Stunning image reveals the intricate structure of supersonic plasma

A plasma’s structure, with different colours representing varying charge and gas densities

James R. Beattie et al. 2024

The most detailed simulation of the chaotic supersonic plasma that floats across our universe has revealed an intricate map of swirling magnetic fields.

Clouds of charged particles, or plasmas, are ubiquitous in our universe and can exist at small scales, as with the solar wind, or cover vast distances, such as over entire galaxies. These clouds experience turbulence, similar to the air in Earth’s atmosphere, which dictates key characteristics of our universe, such as how magnetic fields vary over space or how quickly stars form.

However, the turbulence’s inherently chaotic nature, as well as the mix of very different plasma speeds, makes it impossible to predict the plasma’s behaviour in a mathematically exact way.

Now, James Beattie at the Australian National University in Canberra and his colleagues have run the largest chaotic plasma simulation of its kind, using the SuperMUC-NG supercomputer at the Leibniz Supercomputing Centre in Germany.

The researchers set up a plasma fixed over a 10,000-cube grid, which they artificially stirred to see how the turbulence rippled through it, similar to stirring a cup of coffee. The simulation would take 10,000 years to run on a standard single-core computer, says Beattie.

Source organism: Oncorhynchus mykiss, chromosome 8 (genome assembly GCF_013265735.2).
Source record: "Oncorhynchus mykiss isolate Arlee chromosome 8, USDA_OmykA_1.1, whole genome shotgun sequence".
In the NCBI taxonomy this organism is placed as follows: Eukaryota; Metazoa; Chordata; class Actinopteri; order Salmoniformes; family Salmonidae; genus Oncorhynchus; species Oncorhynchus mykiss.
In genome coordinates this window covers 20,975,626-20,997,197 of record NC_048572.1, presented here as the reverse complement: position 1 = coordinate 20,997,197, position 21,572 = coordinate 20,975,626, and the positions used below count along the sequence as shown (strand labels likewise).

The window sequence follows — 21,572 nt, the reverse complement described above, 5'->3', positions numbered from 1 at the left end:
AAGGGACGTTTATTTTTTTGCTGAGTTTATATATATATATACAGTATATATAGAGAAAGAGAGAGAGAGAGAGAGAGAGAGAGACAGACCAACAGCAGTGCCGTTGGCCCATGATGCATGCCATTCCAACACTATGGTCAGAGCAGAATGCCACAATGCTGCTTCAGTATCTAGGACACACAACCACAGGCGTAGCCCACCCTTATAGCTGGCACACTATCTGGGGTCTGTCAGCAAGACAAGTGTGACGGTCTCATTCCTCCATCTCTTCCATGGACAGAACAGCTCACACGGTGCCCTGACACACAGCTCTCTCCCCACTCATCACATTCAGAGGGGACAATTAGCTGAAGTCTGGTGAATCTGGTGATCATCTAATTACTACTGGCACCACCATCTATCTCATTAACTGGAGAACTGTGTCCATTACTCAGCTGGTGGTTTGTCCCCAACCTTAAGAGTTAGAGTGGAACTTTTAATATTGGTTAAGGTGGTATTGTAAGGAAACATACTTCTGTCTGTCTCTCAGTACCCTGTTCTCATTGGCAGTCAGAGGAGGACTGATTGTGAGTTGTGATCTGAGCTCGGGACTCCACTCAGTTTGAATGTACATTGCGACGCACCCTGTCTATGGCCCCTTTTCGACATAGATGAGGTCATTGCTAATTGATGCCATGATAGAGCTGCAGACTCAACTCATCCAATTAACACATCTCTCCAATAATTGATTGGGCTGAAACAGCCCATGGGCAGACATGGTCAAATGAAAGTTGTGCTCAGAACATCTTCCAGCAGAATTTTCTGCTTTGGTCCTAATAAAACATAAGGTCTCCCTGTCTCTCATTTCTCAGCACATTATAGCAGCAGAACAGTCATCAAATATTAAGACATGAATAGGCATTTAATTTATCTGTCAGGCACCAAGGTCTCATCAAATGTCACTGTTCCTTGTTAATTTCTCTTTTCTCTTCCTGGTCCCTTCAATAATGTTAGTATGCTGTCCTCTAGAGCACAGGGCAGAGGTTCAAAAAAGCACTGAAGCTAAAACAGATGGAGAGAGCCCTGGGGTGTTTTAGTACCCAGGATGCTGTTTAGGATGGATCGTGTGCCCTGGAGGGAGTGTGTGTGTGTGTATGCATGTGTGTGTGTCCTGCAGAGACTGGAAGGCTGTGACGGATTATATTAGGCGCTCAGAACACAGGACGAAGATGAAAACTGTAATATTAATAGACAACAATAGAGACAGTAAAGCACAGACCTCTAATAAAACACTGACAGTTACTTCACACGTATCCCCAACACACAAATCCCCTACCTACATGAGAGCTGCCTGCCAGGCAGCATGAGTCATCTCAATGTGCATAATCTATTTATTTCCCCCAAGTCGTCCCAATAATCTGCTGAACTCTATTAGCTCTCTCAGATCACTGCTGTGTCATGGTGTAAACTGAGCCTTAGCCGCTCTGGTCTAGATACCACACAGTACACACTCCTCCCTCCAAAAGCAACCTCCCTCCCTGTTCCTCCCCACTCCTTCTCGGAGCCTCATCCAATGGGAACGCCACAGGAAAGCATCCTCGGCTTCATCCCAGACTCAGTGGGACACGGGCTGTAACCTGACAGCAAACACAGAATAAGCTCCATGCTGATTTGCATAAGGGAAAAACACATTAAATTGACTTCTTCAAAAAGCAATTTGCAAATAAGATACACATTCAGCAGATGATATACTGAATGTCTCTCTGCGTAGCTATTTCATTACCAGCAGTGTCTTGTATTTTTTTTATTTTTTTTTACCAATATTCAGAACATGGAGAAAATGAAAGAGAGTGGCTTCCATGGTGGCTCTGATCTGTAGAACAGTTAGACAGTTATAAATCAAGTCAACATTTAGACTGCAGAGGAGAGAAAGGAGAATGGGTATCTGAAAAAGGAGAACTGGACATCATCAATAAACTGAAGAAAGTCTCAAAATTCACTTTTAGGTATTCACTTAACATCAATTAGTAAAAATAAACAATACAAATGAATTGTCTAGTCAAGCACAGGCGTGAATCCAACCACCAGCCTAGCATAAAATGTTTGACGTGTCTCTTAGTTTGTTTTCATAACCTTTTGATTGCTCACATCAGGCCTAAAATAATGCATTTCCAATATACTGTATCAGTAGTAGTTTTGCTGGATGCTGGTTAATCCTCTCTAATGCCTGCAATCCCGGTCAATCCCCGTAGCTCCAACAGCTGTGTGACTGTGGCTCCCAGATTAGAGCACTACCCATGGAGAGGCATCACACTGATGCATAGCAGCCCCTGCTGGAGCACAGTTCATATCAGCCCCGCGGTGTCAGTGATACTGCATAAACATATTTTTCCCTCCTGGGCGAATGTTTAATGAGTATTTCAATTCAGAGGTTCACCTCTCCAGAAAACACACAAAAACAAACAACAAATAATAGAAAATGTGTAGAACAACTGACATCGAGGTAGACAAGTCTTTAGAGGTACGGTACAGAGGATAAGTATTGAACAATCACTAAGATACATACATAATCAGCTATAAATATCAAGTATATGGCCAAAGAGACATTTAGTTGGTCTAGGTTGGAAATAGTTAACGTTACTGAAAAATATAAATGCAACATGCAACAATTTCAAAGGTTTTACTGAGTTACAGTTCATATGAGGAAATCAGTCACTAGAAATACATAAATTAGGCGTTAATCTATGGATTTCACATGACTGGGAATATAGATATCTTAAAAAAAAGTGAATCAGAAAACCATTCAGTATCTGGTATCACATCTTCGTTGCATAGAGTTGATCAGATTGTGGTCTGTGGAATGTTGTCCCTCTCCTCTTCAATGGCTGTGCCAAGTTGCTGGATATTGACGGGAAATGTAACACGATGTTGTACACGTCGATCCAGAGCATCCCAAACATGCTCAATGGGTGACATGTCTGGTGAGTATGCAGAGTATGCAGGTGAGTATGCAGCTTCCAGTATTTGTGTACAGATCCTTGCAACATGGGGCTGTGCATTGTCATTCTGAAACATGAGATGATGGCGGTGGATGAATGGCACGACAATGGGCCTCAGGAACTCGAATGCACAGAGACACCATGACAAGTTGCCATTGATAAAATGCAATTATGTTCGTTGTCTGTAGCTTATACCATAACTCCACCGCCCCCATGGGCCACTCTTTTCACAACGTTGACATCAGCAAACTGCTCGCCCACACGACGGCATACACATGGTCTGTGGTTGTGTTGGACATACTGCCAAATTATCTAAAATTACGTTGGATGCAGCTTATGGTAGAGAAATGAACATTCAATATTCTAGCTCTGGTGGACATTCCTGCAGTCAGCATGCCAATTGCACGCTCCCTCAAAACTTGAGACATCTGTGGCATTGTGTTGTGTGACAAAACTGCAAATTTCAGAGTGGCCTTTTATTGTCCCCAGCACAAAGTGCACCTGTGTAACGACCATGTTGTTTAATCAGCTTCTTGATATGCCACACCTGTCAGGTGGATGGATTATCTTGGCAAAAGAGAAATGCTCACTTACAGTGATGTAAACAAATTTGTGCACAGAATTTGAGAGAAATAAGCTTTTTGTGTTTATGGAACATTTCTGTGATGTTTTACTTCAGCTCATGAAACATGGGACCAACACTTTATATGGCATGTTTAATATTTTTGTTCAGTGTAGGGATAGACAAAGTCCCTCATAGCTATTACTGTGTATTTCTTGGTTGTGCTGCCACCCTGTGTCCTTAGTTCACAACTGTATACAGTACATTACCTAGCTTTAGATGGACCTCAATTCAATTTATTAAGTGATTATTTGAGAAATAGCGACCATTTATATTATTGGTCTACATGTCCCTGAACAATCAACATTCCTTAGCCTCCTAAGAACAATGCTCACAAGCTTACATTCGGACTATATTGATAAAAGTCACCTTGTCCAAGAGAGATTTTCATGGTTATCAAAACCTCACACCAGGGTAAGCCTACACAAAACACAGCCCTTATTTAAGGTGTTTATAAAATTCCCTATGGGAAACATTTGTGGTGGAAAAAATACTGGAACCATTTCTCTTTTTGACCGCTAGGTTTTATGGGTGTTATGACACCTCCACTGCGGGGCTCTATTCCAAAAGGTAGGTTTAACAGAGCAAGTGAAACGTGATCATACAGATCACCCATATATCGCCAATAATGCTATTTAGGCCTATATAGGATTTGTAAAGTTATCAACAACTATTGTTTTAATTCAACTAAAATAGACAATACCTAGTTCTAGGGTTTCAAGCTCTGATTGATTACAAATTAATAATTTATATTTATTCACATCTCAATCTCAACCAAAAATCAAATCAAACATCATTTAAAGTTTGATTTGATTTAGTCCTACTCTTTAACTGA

A plasma’s intricate structure can be seen above in one extraordinary slice from the simulation grid. The top half of the image shows its charge density, with regions of red representing high density and blue for low density. The bottom half of the image shows gas density, with yellow-orange colours representing high density and green showing low density. The white lines indicate the contours of the resulting magnetic field lines.

As well as teaching the researchers about how plasma typically move through our universe, the simulation also contained an unexpected result, says Beattie. The team learned that the movement of magnetic fields from enormous plasmas doesn’t trickle down to the very smallest scales, unlike the swirls in a cup of coffee, which should move from large-scale vortices right down to the atoms themselves.

“The mixing properties on the large scales and the small scales seem to be very different,” says Beattie. “In fact, it becomes much less turbulent on the small scales than you’d expect it to.”

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